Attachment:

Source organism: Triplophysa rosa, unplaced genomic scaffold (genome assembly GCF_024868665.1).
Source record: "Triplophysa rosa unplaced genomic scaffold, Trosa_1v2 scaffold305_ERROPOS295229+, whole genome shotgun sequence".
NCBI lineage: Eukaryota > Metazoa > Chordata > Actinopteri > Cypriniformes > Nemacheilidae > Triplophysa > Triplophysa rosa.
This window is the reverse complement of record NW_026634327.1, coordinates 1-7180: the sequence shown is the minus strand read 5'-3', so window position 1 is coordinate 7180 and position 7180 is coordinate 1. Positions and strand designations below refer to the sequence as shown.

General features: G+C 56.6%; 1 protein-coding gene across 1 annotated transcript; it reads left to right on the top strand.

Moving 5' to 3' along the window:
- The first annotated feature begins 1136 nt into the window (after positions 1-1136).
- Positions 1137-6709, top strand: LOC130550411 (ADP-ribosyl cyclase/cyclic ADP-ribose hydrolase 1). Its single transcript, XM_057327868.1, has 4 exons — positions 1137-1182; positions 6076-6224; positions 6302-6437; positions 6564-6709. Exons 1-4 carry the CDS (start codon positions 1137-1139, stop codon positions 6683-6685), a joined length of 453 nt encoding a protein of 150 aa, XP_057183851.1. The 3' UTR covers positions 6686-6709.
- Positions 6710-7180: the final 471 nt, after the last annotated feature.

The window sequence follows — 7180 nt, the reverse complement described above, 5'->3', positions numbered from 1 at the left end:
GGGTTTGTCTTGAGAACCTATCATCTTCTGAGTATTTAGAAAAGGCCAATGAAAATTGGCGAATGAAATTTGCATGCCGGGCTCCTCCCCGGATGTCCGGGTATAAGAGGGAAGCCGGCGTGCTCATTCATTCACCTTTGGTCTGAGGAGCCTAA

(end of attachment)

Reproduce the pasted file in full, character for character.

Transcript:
Source organism: Triplophysa rosa, unplaced genomic scaffold (genome assembly GCF_024868665.1).
Source record: "Triplophysa rosa unplaced genomic scaffold, Trosa_1v2 scaffold305_ERROPOS295229+, whole genome shotgun sequence".
NCBI lineage: Eukaryota > Metazoa > Chordata > Actinopteri > Cypriniformes > Nemacheilidae > Triplophysa > Triplophysa rosa.
This window is the reverse complement of record NW_026634327.1, coordinates 1-7180: the sequence shown is the minus strand read 5'-3', so window position 1 is coordinate 7180 and position 7180 is coordinate 1. Positions and strand designations below refer to the sequence as shown.

General features: G+C 56.6%; 1 protein-coding gene across 1 annotated transcript; it reads left to right on the top strand.

Moving 5' to 3' along the window:
- The first annotated feature begins 1136 nt into the window (after positions 1-1136).
- Positions 1137-6709, top strand: LOC130550411 (ADP-ribosyl cyclase/cyclic ADP-ribose hydrolase 1). Its single transcript, XM_057327868.1, has 4 exons — positions 1137-1182; positions 6076-6224; positions 6302-6437; positions 6564-6709. Exons 1-4 carry the CDS (start codon positions 1137-1139, stop codon positions 6683-6685), a joined length of 453 nt encoding a protein of 150 aa, XP_057183851.1. The 3' UTR covers positions 6686-6709.
- Positions 6710-7180: the final 471 nt, after the last annotated feature.

The window sequence follows — 7180 nt, the reverse complement described above, 5'->3', positions numbered from 1 at the left end:
GGGTTTGTCTTGAGAACCTATCATCTTCTGAGTATTTAGAAAAGGCCAATGAAAATTGGCGAATGAAATTTGCATGCCGGGCTCCTCCCCGGATGTCCGGGTATAAGAGGGAAGCCGGCGTGCTCATTCATTCACCTTTGGTCTGAGGAGCCTAA